Gross-domestic-product meaning

The total market value of all the goods and services produced within the borders of a nation during a specified period.
noun
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The definition of the gross domestic product is the value of all the finished goods and services produced by a country during a specific period of time.

An example of the gross domestic product is the total of all the consumer, business and government spending in the United States during twelve months plus the value of the exports during that twelve month period.

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The total value of the annual output of goods and services produced within a nation's borders: it excludes the foreign output of domestic firms and includes the domestic output of foreign firms.
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The total production and consumption of goods and services in a country. GDP measures production by totaling the labor, capital, and tax costs of producing the output. To calculate consumption, GDP adds up expenditures by households, businesses, government, and net foreign purchases. GDP is a closely watched economic indicator that provides a wide and encompassing picture of economic activity. In the United States, the Department of Commerce assembles GDP data in its Bureau of Economic Analysis. The report is produced one month after the quarter’s end and then is updated a month later followed by another update a month later. GDP is closely watched because it is a very comprehensive measure of economic activity. It also measures inventories, which is an important indicator of economic activity. If inventories are growing strongly, then that suggests a slowing economy because products are sitting on the shelf and not being sold. However, GDP is problematic because the date is not as timely as monthly or weekly indicators. There also is not regional breakout for GDP. The data also includes the GDP price deflator, which is used to convert output measured at current prices into constant-dollar GDP. This data is used to define business cycle peaks and troughs. Total GDP growth of between 2.0 percent and 2.5 percent is generally considered to be optimal when the economy is at full employment (unemployment between 5.5 percent and 6.0 percent). Higher growth than this leads to accelerating inflation, while lower growth indicates a weak economy.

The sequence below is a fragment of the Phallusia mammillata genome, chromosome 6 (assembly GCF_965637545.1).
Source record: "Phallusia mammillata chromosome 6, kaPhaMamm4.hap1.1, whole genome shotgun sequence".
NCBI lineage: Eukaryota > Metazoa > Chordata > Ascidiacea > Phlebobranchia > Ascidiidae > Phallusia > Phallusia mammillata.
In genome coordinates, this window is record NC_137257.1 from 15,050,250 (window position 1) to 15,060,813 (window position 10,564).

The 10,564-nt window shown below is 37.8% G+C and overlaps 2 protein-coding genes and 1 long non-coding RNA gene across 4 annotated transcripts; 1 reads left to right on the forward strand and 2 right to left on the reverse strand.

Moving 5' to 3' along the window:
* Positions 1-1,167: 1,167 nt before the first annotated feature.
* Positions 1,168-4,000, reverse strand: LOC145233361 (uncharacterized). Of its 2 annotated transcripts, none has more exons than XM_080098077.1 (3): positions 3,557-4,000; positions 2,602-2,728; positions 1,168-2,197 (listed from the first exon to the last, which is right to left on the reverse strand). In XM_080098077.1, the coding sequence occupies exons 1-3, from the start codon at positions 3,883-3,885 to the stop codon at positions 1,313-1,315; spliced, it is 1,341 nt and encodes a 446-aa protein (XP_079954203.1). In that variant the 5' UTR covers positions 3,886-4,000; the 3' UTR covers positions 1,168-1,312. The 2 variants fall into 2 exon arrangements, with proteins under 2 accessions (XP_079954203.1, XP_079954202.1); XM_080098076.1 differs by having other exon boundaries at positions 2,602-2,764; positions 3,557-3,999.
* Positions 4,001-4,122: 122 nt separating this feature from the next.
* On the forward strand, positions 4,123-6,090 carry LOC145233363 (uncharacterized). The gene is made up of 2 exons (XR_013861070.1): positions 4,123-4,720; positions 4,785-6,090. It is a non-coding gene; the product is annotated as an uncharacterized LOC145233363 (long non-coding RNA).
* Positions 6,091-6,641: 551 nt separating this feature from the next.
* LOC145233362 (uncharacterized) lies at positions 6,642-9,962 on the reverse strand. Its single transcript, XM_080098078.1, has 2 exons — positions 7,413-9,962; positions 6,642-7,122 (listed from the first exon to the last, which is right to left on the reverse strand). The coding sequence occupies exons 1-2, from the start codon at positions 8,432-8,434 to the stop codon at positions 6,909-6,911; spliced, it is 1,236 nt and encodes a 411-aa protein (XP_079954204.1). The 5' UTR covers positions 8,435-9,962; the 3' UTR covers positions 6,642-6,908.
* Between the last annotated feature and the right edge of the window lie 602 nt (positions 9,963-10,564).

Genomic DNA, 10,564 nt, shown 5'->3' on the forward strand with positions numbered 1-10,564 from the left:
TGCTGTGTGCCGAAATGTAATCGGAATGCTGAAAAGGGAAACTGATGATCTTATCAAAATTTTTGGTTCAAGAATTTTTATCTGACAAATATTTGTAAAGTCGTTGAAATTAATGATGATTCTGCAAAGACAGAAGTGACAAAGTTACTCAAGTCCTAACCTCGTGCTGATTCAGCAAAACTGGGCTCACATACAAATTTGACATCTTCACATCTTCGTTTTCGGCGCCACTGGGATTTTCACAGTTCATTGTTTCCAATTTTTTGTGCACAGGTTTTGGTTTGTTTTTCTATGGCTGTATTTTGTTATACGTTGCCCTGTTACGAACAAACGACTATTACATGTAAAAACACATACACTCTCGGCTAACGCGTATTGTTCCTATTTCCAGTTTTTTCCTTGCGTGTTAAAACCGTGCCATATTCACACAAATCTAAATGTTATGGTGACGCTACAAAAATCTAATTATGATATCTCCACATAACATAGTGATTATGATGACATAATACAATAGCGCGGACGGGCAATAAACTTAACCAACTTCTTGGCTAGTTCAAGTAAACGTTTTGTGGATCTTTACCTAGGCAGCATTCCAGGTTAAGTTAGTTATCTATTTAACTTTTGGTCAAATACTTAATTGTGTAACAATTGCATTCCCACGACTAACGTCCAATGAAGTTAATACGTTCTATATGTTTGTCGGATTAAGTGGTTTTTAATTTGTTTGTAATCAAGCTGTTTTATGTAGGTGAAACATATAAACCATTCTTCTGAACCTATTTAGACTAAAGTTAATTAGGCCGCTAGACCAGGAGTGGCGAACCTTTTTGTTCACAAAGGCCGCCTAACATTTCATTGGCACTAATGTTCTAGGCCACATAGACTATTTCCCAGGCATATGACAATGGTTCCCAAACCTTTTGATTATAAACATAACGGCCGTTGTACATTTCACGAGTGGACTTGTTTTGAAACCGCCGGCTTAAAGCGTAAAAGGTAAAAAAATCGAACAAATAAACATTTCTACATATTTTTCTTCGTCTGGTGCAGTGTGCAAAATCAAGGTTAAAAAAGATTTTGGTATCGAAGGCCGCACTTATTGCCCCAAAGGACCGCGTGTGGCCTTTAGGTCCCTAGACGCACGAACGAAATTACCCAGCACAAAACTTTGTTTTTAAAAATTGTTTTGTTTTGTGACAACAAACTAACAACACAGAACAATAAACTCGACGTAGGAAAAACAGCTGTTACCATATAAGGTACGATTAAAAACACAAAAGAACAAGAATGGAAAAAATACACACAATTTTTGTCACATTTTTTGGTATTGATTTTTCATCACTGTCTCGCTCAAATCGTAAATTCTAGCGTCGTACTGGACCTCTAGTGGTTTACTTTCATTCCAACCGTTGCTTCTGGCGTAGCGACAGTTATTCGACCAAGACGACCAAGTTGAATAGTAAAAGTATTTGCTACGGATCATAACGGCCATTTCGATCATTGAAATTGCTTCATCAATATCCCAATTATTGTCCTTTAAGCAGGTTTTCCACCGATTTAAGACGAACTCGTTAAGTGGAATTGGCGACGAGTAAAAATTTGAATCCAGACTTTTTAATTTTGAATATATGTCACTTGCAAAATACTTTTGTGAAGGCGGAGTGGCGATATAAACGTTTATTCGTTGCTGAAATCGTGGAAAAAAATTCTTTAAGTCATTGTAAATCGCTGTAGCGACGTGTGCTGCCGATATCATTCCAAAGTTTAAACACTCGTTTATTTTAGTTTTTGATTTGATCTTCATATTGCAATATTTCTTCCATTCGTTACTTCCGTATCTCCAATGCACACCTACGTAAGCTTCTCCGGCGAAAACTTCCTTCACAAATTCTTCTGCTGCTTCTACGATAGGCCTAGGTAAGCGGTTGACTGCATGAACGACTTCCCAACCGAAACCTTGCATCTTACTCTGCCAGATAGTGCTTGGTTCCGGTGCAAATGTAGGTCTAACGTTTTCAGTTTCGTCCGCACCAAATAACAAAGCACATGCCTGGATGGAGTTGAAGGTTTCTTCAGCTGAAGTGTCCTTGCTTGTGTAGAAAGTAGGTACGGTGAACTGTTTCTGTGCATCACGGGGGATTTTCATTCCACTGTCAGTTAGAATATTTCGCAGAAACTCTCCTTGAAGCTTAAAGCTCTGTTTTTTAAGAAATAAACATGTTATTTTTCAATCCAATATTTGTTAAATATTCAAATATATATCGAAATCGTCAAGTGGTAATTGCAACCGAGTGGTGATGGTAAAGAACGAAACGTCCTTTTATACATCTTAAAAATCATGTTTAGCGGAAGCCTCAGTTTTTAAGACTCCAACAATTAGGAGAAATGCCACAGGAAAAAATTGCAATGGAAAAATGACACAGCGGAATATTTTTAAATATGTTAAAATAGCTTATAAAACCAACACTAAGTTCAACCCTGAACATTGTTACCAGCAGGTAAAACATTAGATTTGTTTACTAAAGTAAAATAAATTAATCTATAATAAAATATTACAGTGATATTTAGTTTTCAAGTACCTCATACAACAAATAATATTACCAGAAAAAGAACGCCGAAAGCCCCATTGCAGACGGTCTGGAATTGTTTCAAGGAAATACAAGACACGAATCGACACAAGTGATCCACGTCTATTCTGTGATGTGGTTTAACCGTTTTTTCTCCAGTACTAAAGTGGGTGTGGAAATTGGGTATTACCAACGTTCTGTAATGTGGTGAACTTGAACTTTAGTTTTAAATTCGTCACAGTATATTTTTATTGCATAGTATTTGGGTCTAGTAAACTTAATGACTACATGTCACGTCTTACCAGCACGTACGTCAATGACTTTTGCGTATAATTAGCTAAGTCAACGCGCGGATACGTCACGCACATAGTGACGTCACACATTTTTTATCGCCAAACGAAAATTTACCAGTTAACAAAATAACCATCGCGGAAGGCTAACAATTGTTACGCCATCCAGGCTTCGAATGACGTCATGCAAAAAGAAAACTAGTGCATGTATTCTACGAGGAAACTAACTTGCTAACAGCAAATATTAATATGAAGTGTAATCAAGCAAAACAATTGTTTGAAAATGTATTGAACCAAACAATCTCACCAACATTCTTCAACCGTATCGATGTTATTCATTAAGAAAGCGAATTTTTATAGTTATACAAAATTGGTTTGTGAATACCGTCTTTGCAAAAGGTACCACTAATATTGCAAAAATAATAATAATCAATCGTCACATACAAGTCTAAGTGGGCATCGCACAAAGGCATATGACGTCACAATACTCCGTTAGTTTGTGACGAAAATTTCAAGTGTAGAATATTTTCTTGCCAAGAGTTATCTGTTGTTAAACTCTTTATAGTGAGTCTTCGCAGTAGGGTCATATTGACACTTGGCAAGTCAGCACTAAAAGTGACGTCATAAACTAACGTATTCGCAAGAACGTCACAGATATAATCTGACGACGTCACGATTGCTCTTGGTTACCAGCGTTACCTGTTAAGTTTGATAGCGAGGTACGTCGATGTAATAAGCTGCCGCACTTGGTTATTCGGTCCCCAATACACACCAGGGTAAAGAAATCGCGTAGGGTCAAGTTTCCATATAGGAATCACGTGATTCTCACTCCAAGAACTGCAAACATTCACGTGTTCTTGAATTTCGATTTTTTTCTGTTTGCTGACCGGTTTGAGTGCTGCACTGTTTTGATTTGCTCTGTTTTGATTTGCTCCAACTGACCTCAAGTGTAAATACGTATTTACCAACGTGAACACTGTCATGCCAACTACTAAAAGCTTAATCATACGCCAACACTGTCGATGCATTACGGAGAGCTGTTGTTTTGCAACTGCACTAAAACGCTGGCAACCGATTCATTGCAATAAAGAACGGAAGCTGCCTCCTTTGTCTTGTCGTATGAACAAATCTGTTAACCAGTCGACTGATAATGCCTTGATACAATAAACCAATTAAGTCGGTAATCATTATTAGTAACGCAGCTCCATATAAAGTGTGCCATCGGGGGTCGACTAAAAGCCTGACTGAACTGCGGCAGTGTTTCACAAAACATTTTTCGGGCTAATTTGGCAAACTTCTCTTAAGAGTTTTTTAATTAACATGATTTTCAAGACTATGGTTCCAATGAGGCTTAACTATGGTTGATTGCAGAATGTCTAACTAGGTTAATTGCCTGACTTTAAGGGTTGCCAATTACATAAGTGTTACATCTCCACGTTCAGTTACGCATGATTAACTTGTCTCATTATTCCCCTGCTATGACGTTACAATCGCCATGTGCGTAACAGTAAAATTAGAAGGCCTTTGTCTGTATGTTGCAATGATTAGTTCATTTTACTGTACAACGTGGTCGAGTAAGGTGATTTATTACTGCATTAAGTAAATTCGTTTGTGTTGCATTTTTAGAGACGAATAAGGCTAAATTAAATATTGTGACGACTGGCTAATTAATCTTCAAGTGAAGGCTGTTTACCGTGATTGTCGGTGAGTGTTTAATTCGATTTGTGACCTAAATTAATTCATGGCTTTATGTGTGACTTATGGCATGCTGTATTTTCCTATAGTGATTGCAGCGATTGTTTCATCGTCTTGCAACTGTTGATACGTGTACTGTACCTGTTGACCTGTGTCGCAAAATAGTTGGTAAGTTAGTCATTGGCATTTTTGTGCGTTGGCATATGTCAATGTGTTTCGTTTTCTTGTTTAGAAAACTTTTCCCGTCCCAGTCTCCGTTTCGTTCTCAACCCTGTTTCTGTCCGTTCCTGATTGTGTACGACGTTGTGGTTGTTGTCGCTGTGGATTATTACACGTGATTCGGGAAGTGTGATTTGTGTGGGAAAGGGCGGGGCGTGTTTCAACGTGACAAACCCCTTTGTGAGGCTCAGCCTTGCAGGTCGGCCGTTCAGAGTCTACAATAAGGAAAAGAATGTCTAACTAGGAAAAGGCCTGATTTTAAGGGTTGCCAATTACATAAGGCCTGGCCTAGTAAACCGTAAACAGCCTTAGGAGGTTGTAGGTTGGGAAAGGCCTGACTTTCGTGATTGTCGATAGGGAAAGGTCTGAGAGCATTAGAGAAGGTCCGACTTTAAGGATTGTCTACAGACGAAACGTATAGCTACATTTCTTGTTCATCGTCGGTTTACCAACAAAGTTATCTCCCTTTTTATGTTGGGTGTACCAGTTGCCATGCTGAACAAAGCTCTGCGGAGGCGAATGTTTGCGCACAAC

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Attributive form of gross domestic product, noun.

Gross-domestic-product analysis.

adjective
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(economics) A measure of the economic production of a particular territory in financial capital terms over a specific time period.
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